Grapes of Wrath is an American pragmatist novel composed by John Steinbeck and distributed in 1939. The book won the National Book Award and Pulitzer Prize for fiction, and it was refered to unmistakably when Steinbeck was granted the Nobel Prize in 1962. Set during the Great Depression, the novel spotlights on the Joads, a poor group of sharecroppers driven from their Oklahoma home by dry season, monetary hardship, horticultural industry changes, and bank dispossessions compelling sharecroppers unemployed. Because of their about miserable circumstance, and to a limited extent since they are caught in the Dust Bowl, the Joads set out for California. Alongside a great many other “Okies”, they look for occupations, land, respect, and a future.
The Grapes Of Wrath Summary
The account starts soon after Tom Joad is paroled from McAlester jail, where he had been detained in the wake of being sentenced for murder. On his arrival to his home close Sallisaw, Oklahoma, Tom meets previous minister Jim Casy, whom he recalls from his adolescence, and the two travel together. At the point when they show up at Tom’s youth ranch home, they think that its abandoned. Perplexed and confounded, Tom and Casy meet their old neighbor, Muley Graves, who reveals to them the family has gone to remain at Uncle John Joad’s home close by. Graves discloses to them that the banks have expelled all the ranchers, yet he will not leave the region.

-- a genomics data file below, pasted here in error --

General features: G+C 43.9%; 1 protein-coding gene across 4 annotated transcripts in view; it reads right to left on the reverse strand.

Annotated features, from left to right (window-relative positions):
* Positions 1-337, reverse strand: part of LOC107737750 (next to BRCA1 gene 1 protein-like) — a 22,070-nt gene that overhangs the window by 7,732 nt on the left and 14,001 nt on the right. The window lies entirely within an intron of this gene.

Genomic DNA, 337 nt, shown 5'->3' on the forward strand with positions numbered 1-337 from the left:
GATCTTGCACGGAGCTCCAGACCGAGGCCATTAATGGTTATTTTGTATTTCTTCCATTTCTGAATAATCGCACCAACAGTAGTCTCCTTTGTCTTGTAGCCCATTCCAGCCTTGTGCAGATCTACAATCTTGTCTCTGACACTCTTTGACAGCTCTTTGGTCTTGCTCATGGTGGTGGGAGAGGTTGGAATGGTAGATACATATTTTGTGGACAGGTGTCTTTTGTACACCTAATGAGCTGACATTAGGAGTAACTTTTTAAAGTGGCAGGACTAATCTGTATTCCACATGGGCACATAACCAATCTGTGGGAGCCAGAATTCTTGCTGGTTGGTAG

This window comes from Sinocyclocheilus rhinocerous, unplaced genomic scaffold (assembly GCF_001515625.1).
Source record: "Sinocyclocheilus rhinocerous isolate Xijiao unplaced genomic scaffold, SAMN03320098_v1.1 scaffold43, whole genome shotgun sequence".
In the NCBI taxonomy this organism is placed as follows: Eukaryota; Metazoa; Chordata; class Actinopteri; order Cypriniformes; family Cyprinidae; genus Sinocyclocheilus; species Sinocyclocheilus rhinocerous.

|Name of the Book:||The Grapes Of Wrath|
|Publish Date||April 14, 1939|
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